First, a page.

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A Time-Lapse Map of Each Nuclear Explosion Since 1945 – by Isao Hashimoto



Japanese artist Isao Hashimoto has created a beautiful, undeniably scary time-lapse map of the 2053 nuclear explosions which have taken place between 1945 and 1998, beginning with the Manhattan Project’s “Trinity” test near Los Alamos and concluding with Pakistan’s nuclear tests in May of 1998. This leaves out North Korea’s two alleged nuclear tests in this past decade (the legitimacy of both of which is not 100% clear).

Each nation gets a blip and a flashing dot on the map whenever they detonate a nuclear weapon, with a running tally kept on the top and bottom bars of the screen. Hashimoto, who began the project in 2003, says that he created it with the goal of showing”the fear and folly of nuclear weapons.” It starts really slow — if you want to see real action, skip ahead to 1962 or so — but the buildup becomes overwhelming.

http://www.ctbto.org/specials/1945-1998-by-isao-hashimoto/

Multimedia artwork
“2053” – This is the number of nuclear explosions conducted in various parts of the globe.*
Profile of the artist: Isao HASHIMOTO
Born in Kumamoto prefecture, Japan in 1959.
Worked for 17 years in financial industry as a foreign exchange dealer. Studied at Department of Arts, Policy and Management of Musashino Art University, Tokyo.
Currently working for Lalique Museum, Hakone, Japan as a curator.
Created artwork series expressing, in the artist’s view, “the fear and the folly of nuclear weapons”:
“1945-1998” © 2003
“Overkilled”
“The Names of Experiments”
About “1945-1998” ©2003
“This piece of work is a bird’s eye view of the history by scaling down a month length of time into one second. No letter is used for equal messaging to all viewers without language barrier. The blinking light, sound and the numbers on the world map show when, where and how many experiments each country have conducted. I created this work for the means of an interface to the people who are yet to know of the extremely grave, but present problem of the world.”
Contact the artist:
Should you have any query regarding this artwork, please contact e-mail address below:
hashi123@amy.hi-ho.ne.jp
* The number excludes both tests by North Korea (October 2006 and May 2009).

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38 Comments

  1. Do people joking in the comments not realize the U.S.A never actually nuked themselves?

    They were test sites in extremely remote areas. Anyone who knows Nevada geography knows like half the state is desert land which no one lives in, so it's perfect for testing sites. Areas like those are what they tested nukes in. Same goes with places such as the U.S.S.R and China.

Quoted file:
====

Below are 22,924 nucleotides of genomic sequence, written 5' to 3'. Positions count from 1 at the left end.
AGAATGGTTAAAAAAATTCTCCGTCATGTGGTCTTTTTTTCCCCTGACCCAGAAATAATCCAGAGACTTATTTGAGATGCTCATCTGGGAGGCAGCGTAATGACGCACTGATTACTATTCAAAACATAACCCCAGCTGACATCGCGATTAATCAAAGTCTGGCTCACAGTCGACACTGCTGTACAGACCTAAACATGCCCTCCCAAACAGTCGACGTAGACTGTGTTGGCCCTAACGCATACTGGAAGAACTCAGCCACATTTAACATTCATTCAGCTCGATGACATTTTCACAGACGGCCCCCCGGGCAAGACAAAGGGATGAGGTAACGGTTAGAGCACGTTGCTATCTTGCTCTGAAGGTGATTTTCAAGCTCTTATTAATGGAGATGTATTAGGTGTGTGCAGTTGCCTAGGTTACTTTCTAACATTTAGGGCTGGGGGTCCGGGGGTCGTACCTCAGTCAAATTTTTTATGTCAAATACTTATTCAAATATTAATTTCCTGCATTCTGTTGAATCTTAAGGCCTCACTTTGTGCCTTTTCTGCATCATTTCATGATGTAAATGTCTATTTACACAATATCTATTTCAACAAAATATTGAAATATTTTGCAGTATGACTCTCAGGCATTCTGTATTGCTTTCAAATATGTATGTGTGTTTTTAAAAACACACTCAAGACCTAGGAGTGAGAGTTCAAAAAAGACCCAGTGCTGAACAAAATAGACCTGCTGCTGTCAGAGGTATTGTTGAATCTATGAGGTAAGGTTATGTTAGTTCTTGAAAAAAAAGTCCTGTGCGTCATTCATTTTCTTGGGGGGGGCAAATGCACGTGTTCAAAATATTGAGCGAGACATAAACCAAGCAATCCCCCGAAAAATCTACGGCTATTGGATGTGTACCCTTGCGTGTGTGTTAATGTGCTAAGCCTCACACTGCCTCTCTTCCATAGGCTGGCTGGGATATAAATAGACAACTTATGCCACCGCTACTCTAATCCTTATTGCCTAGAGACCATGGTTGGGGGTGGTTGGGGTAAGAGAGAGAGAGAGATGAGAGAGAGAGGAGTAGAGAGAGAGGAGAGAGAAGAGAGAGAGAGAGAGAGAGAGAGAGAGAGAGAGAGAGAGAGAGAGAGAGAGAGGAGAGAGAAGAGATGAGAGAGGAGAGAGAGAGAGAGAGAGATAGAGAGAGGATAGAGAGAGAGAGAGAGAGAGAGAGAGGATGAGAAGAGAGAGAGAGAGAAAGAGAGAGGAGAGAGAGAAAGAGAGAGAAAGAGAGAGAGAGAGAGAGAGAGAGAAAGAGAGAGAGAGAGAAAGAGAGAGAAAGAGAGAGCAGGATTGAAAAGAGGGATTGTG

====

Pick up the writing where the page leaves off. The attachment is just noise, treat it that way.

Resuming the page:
Its a normal thing, and while I know some of you are joking, a lot of people aren't and come across as completely ignorant.

  2. This is honestly terrifying. How much radiation has been saturated into the oceans? How much land has been destroyed? How much money was spent testing weapons of destruction vs helping people? How much did all this release of energy affect the environment?

  3. There is someone thing so terrifying about listening to the beeps of the days go by almost liked they are timers for detention and it seems obvious but you realize that we have the power to end millions of lives in seconds.

  4. 1945: USA made chat with Japan

    1945: Japan has left the chat.

    1949: USSR has joined the chat

    1952: Great Britain has joined the chat.

    1960: France has joined the chat.

    1964: China has joined the chat.

    1974: India has joined the chat.

    1998: Pakistan has joined the chat.

  5. People do realize that these tests were carried out by country's governments, not their average citizens, right? People making generalizations about a nation's people like it was some random families in Detroit or St. Petersburg that conducted these tests are freaking half wits.

    And anyone getting all butt hurt about the US testing the most, it was called the fkn cold war. Read a history book. Obviously the bombs on Japan before that were terrible but in regards to testing it's not like other nations are any less guilty just because they "tested less" before the planet all agreed we had to stop testing. People seem to forget that context matters. Now we all argue on the internet about "who tested the most nukes" and criticize each other. Nobody talks about the fact that the last of the nuclear treaties is about to end and another arms race might well begin again if our governments don't renew it.

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